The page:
With two young kids I spend a lot of time consuming children’s entertainment, and thinking about what made an impression on me as a kid. Around age 10 I recieved a book on Looney Toons animation that had a very in-depth view into the making of the cartoons. It was then I realized some directors were better than others, and some cartoons were actual ground breaking milestones. The single best cartoon of all Looney Toons was, in my mind, Chuck Jones’ 4th-wall-breaking torture of Daffy Duck in “Duck Amuck.”
It’s still very much taken for granted that subject, background and sound combine to communicate a singular concept in a video sequence (the same goes for photography, but minus the sound). “Duck Amuck” takes those segments apart and reassembles them so when Daffy opens his beak, strange animals sounds spill out, and he notices it but clearly doesn’t have control over his own body. A few minutes later, the film frame splits, creating two Daffys who are instantly antagonistic to each other. Maurice Noble’s background art styles use sometimes realistic paintings, sometimes flat shapes with sketchy lines that evoke smoke the way my 5 year old draws them. Writer Michael Maltese and voice actor Mel Blanc ranges Daffy’s emotions from rage, fear, frustration to reasoned bargaining to pure joy and back within a few minutes. Tie this tour de force with director Chuck Jones’ immaculate sense of timing and camera techniques and it’s such a tour de force I want to watch it over and over.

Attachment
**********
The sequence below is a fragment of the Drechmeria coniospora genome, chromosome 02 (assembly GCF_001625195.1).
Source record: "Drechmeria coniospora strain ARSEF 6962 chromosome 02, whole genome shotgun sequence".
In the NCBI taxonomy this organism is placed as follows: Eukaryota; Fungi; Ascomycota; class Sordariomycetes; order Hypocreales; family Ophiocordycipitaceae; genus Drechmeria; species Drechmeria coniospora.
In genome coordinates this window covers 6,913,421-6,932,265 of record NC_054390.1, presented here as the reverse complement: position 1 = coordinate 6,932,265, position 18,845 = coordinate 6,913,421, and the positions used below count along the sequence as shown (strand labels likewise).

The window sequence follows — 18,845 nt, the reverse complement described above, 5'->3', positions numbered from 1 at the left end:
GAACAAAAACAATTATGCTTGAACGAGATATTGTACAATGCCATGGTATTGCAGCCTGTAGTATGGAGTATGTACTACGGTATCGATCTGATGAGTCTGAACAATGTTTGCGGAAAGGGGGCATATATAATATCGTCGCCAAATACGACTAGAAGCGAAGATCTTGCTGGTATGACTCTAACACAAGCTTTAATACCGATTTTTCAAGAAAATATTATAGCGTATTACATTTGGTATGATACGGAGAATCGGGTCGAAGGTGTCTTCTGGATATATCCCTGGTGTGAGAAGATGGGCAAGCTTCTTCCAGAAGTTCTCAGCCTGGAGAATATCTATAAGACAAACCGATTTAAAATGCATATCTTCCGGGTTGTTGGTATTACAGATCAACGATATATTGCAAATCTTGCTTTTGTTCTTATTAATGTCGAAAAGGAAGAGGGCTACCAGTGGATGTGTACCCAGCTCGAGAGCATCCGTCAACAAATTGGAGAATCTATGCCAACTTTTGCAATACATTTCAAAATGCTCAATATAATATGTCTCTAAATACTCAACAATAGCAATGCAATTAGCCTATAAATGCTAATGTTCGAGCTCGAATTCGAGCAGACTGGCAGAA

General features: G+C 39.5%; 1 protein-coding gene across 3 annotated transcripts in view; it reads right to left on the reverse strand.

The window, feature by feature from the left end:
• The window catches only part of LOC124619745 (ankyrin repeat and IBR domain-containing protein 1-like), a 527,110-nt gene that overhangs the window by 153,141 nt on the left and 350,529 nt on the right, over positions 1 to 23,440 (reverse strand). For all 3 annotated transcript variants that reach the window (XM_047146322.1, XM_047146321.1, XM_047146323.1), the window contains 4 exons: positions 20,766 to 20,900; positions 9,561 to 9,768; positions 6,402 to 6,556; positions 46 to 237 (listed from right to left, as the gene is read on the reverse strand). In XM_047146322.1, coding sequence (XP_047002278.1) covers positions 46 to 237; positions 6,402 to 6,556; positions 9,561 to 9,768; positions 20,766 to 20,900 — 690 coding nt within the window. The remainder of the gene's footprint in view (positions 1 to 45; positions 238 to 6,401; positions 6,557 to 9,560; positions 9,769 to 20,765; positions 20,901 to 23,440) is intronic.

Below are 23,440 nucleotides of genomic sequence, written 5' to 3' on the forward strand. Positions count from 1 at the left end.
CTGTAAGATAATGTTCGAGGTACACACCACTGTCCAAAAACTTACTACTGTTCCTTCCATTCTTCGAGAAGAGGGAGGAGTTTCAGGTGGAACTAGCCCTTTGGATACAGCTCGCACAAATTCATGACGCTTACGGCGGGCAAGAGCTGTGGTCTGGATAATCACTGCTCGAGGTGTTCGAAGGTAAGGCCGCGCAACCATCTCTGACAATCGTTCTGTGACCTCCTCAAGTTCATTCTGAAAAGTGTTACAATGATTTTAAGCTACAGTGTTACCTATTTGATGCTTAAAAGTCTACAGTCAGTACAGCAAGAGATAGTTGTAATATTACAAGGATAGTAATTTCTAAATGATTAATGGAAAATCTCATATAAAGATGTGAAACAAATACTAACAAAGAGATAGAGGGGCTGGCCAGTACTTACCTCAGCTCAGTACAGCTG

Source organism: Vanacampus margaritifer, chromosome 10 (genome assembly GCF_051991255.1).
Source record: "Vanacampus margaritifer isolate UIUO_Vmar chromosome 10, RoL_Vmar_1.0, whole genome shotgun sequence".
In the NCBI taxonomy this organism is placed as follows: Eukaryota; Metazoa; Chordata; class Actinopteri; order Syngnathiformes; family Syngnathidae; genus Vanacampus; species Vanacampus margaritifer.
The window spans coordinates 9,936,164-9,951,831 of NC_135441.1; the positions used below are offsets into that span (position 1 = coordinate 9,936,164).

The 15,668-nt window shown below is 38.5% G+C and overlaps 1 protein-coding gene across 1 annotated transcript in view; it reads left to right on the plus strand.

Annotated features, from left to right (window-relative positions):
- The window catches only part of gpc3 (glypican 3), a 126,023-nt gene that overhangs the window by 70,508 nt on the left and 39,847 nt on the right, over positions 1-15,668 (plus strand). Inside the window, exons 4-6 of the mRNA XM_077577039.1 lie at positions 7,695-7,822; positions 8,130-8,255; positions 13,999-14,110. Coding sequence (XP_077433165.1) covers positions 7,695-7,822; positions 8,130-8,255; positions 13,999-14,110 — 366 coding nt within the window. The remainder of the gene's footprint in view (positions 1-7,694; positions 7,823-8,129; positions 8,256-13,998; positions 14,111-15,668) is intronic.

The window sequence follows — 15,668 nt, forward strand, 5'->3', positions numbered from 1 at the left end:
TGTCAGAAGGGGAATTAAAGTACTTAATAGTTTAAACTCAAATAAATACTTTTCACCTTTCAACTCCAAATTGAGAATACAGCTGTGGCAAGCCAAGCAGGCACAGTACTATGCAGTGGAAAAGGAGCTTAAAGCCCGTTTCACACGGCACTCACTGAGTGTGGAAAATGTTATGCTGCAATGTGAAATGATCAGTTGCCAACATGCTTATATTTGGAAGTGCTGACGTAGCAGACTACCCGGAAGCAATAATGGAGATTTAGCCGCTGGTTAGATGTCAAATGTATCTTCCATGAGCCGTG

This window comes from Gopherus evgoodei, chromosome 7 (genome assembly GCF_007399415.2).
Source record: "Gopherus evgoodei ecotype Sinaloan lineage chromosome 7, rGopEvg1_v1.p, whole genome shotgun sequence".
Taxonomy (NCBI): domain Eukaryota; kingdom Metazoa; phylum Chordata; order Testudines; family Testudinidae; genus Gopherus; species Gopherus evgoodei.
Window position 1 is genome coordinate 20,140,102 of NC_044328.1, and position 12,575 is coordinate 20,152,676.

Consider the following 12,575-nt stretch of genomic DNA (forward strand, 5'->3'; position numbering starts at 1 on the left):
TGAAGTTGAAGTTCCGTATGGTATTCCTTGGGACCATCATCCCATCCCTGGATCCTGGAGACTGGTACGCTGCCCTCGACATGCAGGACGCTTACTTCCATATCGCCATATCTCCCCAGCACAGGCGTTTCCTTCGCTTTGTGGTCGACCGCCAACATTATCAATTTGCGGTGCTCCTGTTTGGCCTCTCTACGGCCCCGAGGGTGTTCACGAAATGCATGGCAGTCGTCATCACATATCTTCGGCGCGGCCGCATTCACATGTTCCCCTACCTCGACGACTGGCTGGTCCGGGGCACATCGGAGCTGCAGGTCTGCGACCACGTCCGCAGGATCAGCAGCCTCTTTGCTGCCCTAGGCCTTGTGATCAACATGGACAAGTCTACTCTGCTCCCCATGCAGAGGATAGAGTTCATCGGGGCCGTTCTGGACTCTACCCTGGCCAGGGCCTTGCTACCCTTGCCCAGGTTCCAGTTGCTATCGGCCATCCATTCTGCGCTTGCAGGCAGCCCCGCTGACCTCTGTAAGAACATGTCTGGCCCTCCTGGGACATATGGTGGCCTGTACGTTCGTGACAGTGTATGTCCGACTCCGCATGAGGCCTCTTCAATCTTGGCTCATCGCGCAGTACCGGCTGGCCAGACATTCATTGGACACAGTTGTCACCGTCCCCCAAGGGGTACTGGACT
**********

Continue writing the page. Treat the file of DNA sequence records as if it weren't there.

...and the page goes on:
I look back at my photography from the last 3 years and see the huge impact this cartoon had on it. People are shredded and reassembled, unreal elements are added to prints (like paint and embroidery) that interact with the “real” elements. Sometimes there’s literal cartoons within the images. Odd juxtapositions, like a very dark element in a light scenario, or vice versa are common. I’ve even gone for flatter, more graphic design type of backgrounds in the last few months instead of 3 dimensional environments.